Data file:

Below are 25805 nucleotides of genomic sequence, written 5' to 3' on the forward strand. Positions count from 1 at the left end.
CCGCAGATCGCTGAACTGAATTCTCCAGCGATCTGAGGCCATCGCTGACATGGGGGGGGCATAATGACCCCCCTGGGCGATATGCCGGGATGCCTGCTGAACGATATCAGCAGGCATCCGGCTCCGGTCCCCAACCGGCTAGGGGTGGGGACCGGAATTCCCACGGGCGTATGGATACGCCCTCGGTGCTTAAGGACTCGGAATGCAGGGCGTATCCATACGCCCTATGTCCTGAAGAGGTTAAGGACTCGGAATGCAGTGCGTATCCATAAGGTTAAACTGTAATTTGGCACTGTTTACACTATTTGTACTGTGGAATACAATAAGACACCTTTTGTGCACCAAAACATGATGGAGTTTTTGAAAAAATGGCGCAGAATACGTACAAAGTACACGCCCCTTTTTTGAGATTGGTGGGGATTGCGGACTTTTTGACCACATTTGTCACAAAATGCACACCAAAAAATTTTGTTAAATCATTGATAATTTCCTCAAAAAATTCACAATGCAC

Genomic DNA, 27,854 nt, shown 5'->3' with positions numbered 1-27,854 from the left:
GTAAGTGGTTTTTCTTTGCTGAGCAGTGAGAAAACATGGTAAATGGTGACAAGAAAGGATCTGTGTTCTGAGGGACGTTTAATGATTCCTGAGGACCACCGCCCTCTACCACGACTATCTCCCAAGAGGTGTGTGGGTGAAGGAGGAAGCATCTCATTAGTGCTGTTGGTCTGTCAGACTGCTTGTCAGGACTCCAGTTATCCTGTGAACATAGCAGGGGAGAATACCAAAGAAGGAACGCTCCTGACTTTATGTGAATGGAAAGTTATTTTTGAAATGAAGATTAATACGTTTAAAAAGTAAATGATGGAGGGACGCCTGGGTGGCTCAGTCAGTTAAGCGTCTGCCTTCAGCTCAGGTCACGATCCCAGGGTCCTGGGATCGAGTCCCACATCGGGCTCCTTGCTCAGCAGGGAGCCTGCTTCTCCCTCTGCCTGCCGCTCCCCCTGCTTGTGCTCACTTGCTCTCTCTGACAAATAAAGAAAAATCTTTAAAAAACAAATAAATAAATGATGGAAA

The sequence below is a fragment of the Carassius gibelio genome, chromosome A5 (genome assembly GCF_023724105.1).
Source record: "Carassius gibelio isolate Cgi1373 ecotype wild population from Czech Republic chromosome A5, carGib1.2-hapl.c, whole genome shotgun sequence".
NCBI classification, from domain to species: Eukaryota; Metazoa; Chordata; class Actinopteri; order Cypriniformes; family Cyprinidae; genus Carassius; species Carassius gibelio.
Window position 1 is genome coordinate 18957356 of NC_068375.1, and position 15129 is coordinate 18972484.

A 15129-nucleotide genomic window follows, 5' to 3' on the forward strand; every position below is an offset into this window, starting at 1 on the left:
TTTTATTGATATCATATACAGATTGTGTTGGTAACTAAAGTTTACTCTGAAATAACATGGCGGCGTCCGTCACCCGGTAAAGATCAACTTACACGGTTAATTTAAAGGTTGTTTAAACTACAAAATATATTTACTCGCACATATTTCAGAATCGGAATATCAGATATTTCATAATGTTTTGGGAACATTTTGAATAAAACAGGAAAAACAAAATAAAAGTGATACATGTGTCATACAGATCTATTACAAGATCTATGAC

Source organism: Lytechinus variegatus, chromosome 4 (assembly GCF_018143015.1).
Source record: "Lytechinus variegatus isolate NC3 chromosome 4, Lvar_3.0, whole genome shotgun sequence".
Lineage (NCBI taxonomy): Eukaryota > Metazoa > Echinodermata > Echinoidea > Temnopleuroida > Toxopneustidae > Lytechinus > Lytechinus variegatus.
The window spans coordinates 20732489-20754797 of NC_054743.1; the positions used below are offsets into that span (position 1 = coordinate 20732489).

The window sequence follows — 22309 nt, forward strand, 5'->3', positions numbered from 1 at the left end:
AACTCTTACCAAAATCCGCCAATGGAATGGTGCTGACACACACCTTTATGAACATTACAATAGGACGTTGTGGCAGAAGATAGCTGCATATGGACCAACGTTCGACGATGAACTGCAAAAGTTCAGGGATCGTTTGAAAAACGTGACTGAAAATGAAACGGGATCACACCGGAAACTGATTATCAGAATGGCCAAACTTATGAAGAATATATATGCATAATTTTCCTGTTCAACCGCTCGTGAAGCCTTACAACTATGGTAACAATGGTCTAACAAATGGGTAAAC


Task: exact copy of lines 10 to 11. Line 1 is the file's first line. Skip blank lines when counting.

TTTTATTGATATCATATACAGATTGTGTTGGTAACTAAAGTTTACTCTGAAATAACATGGCGGCGTCCGTCACCCGGTAAAGATCAACTTACACGGTTAATTTAAAGGTTGTTTAAACTACAAAATATATTTACTCGCACATATTTCAGAATCGGAATATCAGATATTTCATAATGTTTTGGGAACATTTTGAATAAAACAGGAAAAACAAAATAAAAGTGATACATGTGTCATACAGATCTATTACAAGATCTATGAC

Source organism: Lytechinus variegatus, chromosome 4 (assembly GCF_018143015.1).